The bleach only stung a little. The dryer made him break into a sweat. And he wasn't quite sure what he would see once the job was done.
After getting a very small taste of the punishments many women undergo regularly in the name of good hair, newly blond Alex Beitel, 14, catches a glimpse of himself in the mirror, jumps slightly and proclaims: "Whoa!"
The former brunet breaks into a huge smile and runs his hands through his spiky rock star-esque 'do. "I think it looks cool," he says.
With his silver chain necklace, hip-hop shirt and shorts ensemble, and matching sneakers, he looks like he came straight to Neal's The Hair Studio in Baltimore from the set of MTV's "Total Request Live."
Beitel is one of many guys in his early teens to mid-20s hopping on the blond boy bandwagon.
"It's really just taken off across the country," says Angela Burt-Murray, beauty and health director for Teen People magazine. "It's not just blond girls who want to have fun anymore. Blond boys want to get in on the action."
It's a summer thing. It's a rock-star thing. It's the new big thing in boys' hair.
Towheaded teen music superstars are supposedly the key to the craze.
Just look. There's bleach all over the charts. From the blond frosted tips of 'N Sync's Justin Timberlake to the drugstore dye job-look of
Eminem to the sleek, silvery white skullcap of Sisqo, the hottest acts are hitting the bottle.
"If you look at the boy bands and the singers that are popular, you can see a lot of ... blond," Burt-Murray says. "The more you can look like Justin Timberlake, the better."
Timberlake had blond tips and streaks. So does bandmate Lance Bass. Blond for boys takes many forms, from streaks and highlights to all-over color. And it also comes in many shades; white, platinum, yellowish, gold. Whatever the hue, boy blond is most often set off with a short, close-cropped or spiky 'do.
Beitel's hair most resembles Eminem's style. But it wasn't intentional.
"I like his music, but I don't want to look like him," Beitel says.
Other Baltimore blond boys either aren't, or won't admit to, being influenced by music stars.
Richard Jackson, 20, added gold streaks not because he fancies himself a pop idol but because the Catonsville resident simply "needed a change." Says the Sabatino's employee, "I don't care what anybody thinks."
Good thing. Because not all women are in the market for a fair-haired beau, despite the edgy mystique.
"I like dark hair, dark eyes, dark skin," says Jackson's friend Lelia Isel, 20, who lives in Ellicott City. "I just don't like blonds."
Despite Isel's opinion, many gentlemen still prefer to be blonds.
Burt-Murray says Dennis Rodman gets partial credit for the freedom that men have to experiment with their hair color. He helped make the world a safe place for boys to play with hair dye without being considered effeminate or just plain weird.
But that doesn't mean they don't want to stand out.
"A lot of men are getting their hair bleached because they want something over the top," says Clay Wilson, a colorist at Bumble & Bumble, a trendy New York salon.
Wilson does about 10 bleach jobs on young men a week, and he encourages them to seek professional help when it comes to a color as extreme as bleach blond.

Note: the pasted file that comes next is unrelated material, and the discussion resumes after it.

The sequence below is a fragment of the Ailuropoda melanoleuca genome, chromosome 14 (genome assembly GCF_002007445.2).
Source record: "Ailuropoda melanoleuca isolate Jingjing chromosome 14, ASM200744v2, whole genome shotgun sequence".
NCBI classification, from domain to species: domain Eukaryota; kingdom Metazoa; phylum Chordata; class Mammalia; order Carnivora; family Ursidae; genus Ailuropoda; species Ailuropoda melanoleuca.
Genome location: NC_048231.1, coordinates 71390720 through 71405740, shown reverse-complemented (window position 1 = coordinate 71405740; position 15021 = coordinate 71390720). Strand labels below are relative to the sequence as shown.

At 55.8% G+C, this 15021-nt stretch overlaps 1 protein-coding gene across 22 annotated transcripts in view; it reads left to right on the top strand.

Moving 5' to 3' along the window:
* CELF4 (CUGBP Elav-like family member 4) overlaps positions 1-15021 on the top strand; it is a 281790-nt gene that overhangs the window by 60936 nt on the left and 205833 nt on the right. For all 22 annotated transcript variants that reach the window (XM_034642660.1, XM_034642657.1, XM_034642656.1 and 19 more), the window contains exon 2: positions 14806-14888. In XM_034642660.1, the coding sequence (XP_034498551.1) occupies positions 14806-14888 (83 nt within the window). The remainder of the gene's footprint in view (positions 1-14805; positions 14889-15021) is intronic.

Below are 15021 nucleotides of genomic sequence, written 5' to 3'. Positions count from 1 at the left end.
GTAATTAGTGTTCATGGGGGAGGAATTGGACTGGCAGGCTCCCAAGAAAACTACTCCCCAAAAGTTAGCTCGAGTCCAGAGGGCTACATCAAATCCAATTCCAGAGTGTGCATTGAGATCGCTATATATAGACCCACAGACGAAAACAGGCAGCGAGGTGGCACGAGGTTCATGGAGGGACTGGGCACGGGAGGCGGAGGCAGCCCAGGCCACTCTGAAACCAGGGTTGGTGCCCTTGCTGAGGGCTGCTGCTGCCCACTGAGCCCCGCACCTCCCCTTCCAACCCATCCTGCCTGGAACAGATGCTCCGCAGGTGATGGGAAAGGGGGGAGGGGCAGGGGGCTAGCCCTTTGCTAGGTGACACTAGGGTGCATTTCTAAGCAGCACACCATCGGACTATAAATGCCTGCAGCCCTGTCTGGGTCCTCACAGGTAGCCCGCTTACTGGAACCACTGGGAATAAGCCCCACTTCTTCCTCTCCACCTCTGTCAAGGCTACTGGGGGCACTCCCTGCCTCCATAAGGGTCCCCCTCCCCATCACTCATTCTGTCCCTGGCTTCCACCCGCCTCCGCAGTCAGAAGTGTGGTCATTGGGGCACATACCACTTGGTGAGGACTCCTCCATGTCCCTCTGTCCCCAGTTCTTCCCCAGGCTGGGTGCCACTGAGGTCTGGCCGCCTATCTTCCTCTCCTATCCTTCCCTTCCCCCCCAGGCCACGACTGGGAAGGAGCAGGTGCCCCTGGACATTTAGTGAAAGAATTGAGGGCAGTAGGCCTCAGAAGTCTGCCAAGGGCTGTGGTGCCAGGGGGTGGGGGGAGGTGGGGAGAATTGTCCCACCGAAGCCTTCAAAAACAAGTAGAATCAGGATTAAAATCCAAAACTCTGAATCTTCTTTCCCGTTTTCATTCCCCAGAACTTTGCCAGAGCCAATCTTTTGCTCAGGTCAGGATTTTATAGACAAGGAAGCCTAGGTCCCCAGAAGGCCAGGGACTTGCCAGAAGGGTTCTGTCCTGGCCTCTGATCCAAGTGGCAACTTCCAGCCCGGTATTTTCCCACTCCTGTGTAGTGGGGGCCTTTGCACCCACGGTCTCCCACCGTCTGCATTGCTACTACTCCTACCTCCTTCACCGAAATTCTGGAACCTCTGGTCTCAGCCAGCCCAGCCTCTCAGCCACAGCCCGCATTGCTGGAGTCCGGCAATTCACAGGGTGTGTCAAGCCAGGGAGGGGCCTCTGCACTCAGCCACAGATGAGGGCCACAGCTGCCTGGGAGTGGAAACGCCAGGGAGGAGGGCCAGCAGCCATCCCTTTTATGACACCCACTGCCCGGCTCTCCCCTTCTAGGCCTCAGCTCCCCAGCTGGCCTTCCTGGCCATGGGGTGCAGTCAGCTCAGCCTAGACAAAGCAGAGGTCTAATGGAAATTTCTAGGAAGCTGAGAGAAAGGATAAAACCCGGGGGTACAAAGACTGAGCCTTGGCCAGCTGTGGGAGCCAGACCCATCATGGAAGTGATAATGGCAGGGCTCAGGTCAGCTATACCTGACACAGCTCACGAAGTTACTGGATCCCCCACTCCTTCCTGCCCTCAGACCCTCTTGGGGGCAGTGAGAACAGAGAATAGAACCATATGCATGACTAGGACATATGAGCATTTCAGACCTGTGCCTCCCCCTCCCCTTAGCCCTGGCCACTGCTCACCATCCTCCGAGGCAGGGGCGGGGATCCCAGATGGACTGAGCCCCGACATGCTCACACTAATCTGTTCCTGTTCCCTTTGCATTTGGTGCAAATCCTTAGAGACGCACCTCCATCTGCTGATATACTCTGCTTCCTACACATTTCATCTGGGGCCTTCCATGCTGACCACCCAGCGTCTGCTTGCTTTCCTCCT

"With men, you want to be careful that it's a stronger color," he says, adding that brassy or warm tones just won't work.
Whether you get it done at a trendy salon or in your sink, going blond is always a statement ... one that for women at least, has spawned stereotypes and demeaning jokes.
"When a young girl goes blond, it's more about sex appeal," says Jill Turnbull, owner of Etches Salon on Falls Road. "With guys, it's more about expressing their individuality."
Is there a hair color double standard at work?
Blond on a boy signifies an arty sensibility and an edge, Wilson says. But there is a stereotype that lives on.
"I get more the surfer, 'whoa, dude' type," of hair prejudice, says Shane Mackenzie, 22, who lives in Ellicott City. He has the top layer of his hair bleached. He says his co-workers at a downtown Baltimore law firm have no issues with his hair.
Beitel says he isn't worried about stereotypes. He just goes with his impulses as far as his hair is concerned. He dyed it red earlier this summer. And his friends are into it too. One of them has polka-dotted hair.
Beitel's aunt, Patty Wolf, 38, isn't worried about his faddish hair getting him into trouble or branding him a punk .
"I'd rather have him do that than get a tattoo," says Wolf, who brought Beitel to his appointment at Neal's. In the Beitel family, an 'N Sync lookalike is OK. But at Calvert Hall College, which Beitel will be attending this fall, it's not, Wolf says.
He can enjoy his teen icon locks for the rest of the summer, Wolf says, "as long as it grows out before school."
What to do with a flaxen hairdo:
Now, boys, we know you're not used to obsessing over your hair. But unlike your last relationship, going blond is a real commitment. Here are some tips from Neal Foore, co-owner of Neal's The Hair Studio in Baltimore, on how to take care of and make the most out of your new flaxen 'do:
-- Fight the fade: Most blond hair color dulls relatively quickly. Use a violet or blue color shampoo, like ARTec's White Violet, to keep your tone true.
-- Dirty secret: To perfect that textured, unwashed look, without sacrificing hygiene, try a pomade or mousse or a mix of the two, such as Moonshine by Wella.
-- Beware of chlorine: It can give your pure blonde a nasty tint. Either wear a cap, or try a product like Sebastian's Twisted Taffy, a sticky gel that will seal your hair against the chemicals.
-- Be a chameleon: For even more fun, experiment with temporary colored mousses.